Instituted as a public education campaign by the American Public Works Association in 1960, National Public Works Week calls attention to the importance of public works in community life. The event promotes awareness of the often-unsung heroes of our society, the professionals who serve the public good every day.
The week-long observance, scheduled for May 17-23, is a perfect opportunity to celebrate the men and women who literally keep townships running all year long, not just when the snow flies.
This year’s theme, “Community Begins Here,” speaks to the essential nature of public works services in support of everyday quality of life. After all, without public works, there would be no community to police and protect, no public to lead or represent. Public works allow the world as we know it to be.
During this special week, the American Public Works Association is asking townships to display their equipment, sponsor essay contests in local schools, host a parade, or hold programs for civic organizations and the local media.
For more information about National Public Works Week, call the APWA toll-free at (800) 848-2792. To download the APWA’s online National Public Works Week How-To Guide, go to www.apwa.net/discover/national-public-works-week.
Enter Sustainable Snowfighting Contest by June 1
Townships that responsibly store and use salt to de-ice their roads are encouraged to enter the Safe and Sustainable Snowfighting Award contest sponsored by the Salt Institute.
The award is presented to government agencies that have demonstrated best practices in sustainable salt storage and snowfighting. Entries must be received by June 1.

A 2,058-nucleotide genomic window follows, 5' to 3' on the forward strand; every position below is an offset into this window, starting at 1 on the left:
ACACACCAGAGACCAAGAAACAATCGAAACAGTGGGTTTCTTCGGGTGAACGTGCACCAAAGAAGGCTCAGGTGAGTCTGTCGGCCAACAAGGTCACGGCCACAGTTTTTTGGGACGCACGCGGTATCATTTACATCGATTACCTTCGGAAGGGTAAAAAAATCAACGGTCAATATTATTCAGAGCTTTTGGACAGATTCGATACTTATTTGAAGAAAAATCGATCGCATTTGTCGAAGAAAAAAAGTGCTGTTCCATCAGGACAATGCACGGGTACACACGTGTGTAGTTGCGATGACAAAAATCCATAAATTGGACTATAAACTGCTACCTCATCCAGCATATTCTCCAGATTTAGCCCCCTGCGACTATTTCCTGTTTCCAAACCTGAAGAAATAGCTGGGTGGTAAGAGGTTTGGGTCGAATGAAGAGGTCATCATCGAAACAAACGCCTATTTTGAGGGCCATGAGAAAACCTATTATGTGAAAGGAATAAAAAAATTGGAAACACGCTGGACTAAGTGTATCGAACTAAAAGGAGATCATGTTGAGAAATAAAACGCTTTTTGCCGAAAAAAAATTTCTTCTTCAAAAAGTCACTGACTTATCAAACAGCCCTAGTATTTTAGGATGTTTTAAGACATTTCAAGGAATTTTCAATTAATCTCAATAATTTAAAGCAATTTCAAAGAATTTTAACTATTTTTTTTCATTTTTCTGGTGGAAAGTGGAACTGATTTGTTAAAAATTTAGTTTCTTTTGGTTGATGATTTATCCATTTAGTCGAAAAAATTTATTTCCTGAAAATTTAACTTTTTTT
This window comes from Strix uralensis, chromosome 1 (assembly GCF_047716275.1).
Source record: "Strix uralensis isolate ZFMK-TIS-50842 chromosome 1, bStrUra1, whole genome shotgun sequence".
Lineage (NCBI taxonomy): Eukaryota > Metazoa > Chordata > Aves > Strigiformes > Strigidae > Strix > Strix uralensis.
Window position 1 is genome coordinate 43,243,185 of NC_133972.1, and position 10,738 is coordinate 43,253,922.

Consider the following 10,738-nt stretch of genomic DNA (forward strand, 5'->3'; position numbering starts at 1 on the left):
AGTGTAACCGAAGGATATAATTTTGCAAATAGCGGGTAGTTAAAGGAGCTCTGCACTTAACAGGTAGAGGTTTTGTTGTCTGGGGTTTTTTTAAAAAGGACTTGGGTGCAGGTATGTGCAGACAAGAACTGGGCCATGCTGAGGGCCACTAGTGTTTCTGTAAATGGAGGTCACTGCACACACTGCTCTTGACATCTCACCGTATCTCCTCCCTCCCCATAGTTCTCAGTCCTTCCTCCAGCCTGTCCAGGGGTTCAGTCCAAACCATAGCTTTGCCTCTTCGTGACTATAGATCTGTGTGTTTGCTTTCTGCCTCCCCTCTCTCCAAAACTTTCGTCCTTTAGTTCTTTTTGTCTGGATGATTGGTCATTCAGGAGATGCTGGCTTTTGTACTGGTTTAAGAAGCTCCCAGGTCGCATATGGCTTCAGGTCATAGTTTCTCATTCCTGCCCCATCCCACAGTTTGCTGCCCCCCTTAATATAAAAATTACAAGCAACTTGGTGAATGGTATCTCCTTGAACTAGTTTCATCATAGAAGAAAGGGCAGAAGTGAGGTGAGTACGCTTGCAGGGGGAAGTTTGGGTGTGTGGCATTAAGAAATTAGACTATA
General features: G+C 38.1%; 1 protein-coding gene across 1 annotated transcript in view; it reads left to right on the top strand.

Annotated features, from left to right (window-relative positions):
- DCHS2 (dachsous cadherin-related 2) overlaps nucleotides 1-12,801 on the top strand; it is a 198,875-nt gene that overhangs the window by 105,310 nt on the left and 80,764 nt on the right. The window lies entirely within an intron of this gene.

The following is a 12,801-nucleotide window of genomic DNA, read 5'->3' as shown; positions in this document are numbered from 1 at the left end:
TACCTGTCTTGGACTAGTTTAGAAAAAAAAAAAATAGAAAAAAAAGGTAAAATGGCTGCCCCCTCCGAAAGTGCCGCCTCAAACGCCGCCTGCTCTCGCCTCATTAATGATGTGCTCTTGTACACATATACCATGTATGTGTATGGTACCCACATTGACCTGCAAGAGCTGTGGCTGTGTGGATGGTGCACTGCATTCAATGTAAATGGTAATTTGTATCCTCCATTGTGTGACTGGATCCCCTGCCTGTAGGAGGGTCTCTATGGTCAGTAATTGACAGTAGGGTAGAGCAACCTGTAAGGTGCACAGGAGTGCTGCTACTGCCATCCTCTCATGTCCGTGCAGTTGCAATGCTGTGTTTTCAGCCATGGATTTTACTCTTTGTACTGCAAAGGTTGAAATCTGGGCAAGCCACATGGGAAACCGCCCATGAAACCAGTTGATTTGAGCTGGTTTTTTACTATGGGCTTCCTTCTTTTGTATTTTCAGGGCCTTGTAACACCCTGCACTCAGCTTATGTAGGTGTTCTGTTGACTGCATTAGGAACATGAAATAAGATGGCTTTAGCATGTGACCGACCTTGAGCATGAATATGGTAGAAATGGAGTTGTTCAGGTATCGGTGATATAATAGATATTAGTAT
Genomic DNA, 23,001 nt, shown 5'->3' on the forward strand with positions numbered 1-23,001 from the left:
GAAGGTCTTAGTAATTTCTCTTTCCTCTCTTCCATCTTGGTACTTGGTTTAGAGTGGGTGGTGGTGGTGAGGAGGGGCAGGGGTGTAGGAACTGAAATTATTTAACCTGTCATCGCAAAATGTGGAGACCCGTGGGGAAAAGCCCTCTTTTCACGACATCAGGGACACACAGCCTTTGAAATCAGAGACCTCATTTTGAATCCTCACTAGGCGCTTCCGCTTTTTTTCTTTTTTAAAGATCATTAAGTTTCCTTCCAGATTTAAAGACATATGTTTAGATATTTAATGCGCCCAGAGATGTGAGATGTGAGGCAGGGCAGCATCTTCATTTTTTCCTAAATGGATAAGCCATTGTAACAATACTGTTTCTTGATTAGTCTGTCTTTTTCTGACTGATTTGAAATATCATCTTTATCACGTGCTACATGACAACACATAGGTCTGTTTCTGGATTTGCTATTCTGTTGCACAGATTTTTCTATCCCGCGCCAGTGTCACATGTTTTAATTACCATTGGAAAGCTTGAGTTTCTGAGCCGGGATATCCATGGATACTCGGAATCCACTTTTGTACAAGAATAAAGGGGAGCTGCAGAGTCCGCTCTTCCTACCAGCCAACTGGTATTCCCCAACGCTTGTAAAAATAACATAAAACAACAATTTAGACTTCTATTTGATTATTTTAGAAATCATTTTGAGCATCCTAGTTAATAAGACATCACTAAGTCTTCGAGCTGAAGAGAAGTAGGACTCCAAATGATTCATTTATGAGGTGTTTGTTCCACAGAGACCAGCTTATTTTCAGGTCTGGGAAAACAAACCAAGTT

The contest encourages the construction of sound salt storage facilities, as well as practices that minimize environmental hazards and promote worker safety and snowfighting techniques.
Winning entrants will receive a certificate and be recognized in a Salt Institute news release.
Clean Up Your Community During 'Pick It Up PA' Days
Keeping a community trash-free is a good way to show local pride and make your township attractive. And while that task requires constant attention, “Pick It Up PA Days,” April 11-May 4, offers the perfect opportunity to put extra focus on keeping your township clean.
Local governments, individuals, civic groups, businesses, and other organizations are encouraged to remove litter and trash during this special event. Target areas can include roads, parks, forests, river or stream banks, neighborhoods, and open spaces.
This two-week statewide initiative is part of the Great American Cleanup, which runs March through May.
In Pennsylvania, the three-month cleanup is supported and sponsored by the Keep Pennsylvania Beautiful Alliance, a range of businesses, trade organizations, and local and state government entities, including the state departments of Environmental Protection and Transportation.
Townships that decide to “Pick It Up PA” will have plenty of support. For example:
- PennDOT’s district and county offices will provide free bags, gloves, and vests to registered cleanup groups.
- Participating landfills will allow free disposal of trash collected during registered events.
- County recycling coordinators, conservation districts, cooperative extension offices, and other environmental groups will answer questions and help organize cleanups.
Townships should consider asking local community organizations, such as Scout troops and church groups, to roll up their sleeves and lend a hand. Business owners might be willing to donate supplies, such as paint, T-shirts, or refreshments.
Popular cleanup activities include:
- planting trees or flower bulbs at a township building or intersection;
- painting a graffiti-marked wall;
- sponsoring a litter collection contest;
- picking up litter along a local road;
- cleaning up a stream, field, or other area that has become an illegal dump site and then posting signs warning against illegal dumping; or
- placing garbage cans in litter-prone areas and arranging for them to be emptied regularly.
To learn more about how your township can mobilize residents to help clean up the community, go to www.gacofpa.org. Here, townships can register their activities, find other events in the area, and get tips on holding a successful cleanup.
Townships may also contact Michelle Dunn of Keep Pennsylvania Beautiful toll-free at (877) 772-3673 or email email@example.com.